I bought you a pair of shoes, a trumpet you can blow and a book of rules.

Kookiest Samurai Overspends Outlandishly

I don’t know whether I am quietly relieved or disheartened that I have the comfort of Jo’s randomly selected words to write about this week. Although the words make me moan and groan, it does kick me into gear and make me write, so I’m all for it. Having said that, I am going on holiday on Monday and so next week’s blog will have to be created out of my own brainspace once again; I’m just not sure my brain can cope. I promise here and now that I only mentioned my holiday because of the implications it may have on my blog. I won’t show off and go on about like an overexcited schoolchild/smug tw*t (delete as applicable.)

That’s enough preamble; onto the blog.

Looking back at my school years, it seems a little ironic that we were all so concerned about looking cool and individual and quirky, that we all wore the same clothes. Even on mufti days, we had a version of a uniform. Until about year 11 I can guarantee that on any mufti day, all of my friends would wear some form of chain attached to their jeans, a black hoody advertising the coolest/latest band and jeans that were so baggy, my mum half expected to see a stray paratrooper clinging on around my ankles. This would, of course, be completed with the attractive eyeliner and the vans trainers. I was never particularly cool or leading in the trends; my favourite hoody had ‘Phonics on it, my trainers were O’Neill and I couldn’t be bothered with all that makeup. Don’t get me wrong, I loved Stereophonics, Blink 182, Spunge, Nickelback and all that, but was I was never a true grunger – I just liked scruffy clothes. As teenagers, we are so worried about being an individual that we cling to one of any number of social stereotypes, which ensure that we never stand out in a crowd. When I moved schools, I remember having a conversation with one of the girls at my new school who was wearing two completely different trainers. When I asked her why, her response was “so that people think I’m mad.” At that moment, I felt like I had never known anyone less mad. Strangely, this moment made me realise that the most important thing was to be yourself and be proud of that; at least you are honest to yourself then and surely the most individual you can be?

All this idle memory bashing makes me question my “kooki-ness”. Am I the kookiest? Is that something I even want to be? Eccentric, quirky and individual? Well, it would be nice if people saw me that way, but I certainly won’t be trying to achieve those heady heights. As I type this, all I can hear is David Bowie’s Kooks:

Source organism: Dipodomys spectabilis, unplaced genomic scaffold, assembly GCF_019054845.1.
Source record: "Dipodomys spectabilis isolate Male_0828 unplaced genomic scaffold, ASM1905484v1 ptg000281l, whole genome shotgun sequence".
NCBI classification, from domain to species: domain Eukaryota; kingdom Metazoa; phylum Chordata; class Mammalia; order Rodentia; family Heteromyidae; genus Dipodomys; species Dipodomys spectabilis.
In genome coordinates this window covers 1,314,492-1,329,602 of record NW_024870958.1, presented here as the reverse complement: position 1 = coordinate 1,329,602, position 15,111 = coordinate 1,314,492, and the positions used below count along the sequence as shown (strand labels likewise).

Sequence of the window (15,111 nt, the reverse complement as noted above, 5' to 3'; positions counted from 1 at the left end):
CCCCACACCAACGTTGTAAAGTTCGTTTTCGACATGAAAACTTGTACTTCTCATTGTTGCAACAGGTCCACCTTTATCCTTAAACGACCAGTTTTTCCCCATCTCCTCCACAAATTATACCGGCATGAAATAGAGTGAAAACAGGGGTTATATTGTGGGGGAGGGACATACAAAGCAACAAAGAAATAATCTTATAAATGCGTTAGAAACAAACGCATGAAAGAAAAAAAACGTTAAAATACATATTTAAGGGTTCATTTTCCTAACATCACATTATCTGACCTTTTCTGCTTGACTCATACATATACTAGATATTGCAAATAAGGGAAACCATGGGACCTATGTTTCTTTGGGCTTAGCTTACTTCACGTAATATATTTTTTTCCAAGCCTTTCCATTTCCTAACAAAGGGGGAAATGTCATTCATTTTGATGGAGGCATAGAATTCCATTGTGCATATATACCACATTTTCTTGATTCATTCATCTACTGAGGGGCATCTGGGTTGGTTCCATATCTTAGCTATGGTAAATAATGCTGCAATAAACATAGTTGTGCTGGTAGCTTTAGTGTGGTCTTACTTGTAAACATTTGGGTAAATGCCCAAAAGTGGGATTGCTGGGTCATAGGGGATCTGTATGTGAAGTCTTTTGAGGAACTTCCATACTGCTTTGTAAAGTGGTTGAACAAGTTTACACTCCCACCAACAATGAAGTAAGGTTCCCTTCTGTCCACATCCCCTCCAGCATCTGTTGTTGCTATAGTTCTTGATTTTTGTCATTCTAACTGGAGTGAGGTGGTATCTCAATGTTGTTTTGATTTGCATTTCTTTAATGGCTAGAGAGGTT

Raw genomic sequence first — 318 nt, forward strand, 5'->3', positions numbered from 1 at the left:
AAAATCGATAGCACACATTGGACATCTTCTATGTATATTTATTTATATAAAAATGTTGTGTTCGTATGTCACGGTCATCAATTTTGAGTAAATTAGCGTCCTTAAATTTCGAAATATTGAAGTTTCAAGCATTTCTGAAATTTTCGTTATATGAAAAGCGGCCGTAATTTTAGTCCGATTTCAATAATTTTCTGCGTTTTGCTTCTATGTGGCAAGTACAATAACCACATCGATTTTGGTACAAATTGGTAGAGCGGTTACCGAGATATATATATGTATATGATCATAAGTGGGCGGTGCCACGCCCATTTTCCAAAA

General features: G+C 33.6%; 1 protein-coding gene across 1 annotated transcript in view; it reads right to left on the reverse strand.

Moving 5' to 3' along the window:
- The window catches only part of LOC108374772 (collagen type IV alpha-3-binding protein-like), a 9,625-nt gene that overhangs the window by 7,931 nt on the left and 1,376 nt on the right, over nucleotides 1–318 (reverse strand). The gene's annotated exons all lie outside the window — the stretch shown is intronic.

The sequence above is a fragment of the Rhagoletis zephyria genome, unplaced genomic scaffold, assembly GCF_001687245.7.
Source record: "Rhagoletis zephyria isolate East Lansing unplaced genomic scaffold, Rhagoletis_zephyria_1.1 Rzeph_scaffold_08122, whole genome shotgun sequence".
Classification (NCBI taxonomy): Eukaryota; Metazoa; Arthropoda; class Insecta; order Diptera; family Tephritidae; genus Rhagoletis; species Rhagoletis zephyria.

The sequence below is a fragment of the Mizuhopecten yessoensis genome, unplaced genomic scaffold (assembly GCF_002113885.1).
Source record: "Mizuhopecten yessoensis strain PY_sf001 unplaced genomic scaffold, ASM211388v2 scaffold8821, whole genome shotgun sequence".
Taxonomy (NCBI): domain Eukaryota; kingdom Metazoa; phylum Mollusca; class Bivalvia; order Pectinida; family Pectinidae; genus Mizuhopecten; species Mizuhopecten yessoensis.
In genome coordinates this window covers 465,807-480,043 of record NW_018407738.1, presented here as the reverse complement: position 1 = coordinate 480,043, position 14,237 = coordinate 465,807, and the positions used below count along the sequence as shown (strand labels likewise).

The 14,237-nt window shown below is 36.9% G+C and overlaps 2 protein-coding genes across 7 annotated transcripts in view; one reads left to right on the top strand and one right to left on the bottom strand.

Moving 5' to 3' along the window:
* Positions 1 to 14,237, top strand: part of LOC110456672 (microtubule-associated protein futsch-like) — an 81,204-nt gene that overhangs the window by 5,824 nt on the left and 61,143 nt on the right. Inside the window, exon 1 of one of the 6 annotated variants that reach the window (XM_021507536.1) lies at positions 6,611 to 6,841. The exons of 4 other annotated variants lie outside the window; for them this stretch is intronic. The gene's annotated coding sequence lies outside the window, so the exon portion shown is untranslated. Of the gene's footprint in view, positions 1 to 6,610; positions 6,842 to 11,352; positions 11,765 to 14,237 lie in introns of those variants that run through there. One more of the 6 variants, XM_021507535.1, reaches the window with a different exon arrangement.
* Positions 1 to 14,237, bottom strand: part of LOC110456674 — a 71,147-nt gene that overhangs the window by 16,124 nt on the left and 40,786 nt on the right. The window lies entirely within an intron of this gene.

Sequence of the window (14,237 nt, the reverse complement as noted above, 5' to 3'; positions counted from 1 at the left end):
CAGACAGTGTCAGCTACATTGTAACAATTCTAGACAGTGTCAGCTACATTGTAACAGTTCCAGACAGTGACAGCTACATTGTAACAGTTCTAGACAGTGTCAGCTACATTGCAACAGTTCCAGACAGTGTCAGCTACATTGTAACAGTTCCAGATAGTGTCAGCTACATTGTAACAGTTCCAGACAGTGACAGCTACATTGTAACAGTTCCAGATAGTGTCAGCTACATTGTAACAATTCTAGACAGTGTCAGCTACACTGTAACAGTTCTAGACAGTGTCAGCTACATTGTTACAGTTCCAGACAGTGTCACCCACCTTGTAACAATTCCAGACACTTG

“…Cause we believe in you, Soon you’ll grow so take a chance, With a couple of Kooks, Hung up on romancing.”

It’s a great song, which is now stuck on loop in my head. Anyway, with that plug over, I shall continue with the blog. As I was saying, I would like to think that I am individual and unique, but I definitely don’t want to be seen as an outlandish, attention seeking brat. It’s a fine line between being quirky and irritating, but people who throw their cash around and are outlandish show-off seem to be a long way from the line. It seems to be that the those people who attempt to be quirky and crazy seem to miss their target somewhat.

Now, I love spending time with fun loving, mad people where I feel totally with myself, so I can be mad and loud, without fear of judgement. It occurs to me that everyone has a kook inside them and equally, everyone has an introvert in them. It just needs different social occasions to bring it out of people. For a start, when I see old school friends, I become almost drunk and stupid with excitement; I personify the outlandish kook. Yet, with good friends who I see regularly, I can’t be bothered with that and I’m relaxed to the point of lazy with them. This sounds like a terrible thing, but they would kill me if I was a hyperactive, irritating little shit all of the time. Trust me, I would and I’m meant to be on my side.

Nowadays, I am confident about who I am (most of the time anyway) and I don’t consider myself to be an outlandish kook; to be honest, that’s all too much effort. Although, I am prone to overspending. This is the person who has more dvds than HMV and owns a black Wii because it was pretty (and £10 more expensive). Although, I have made quite a case for myself, I’m not sure that I am at the level of a Samurai; the Japanese Military nobility. I’m not sure I understand the term military nobility, but all the same, it seems very regal and only available for those who are mature, silent and deadly. Am I mature, silent or deadly? Ho hum. Considering that I’ve spent all evening on twitter in an attempt to avoid writing this and simultaneously making poor corpse gags, I suspect not. Oh well, better luck next time, at least I’m not an outlandish kook.


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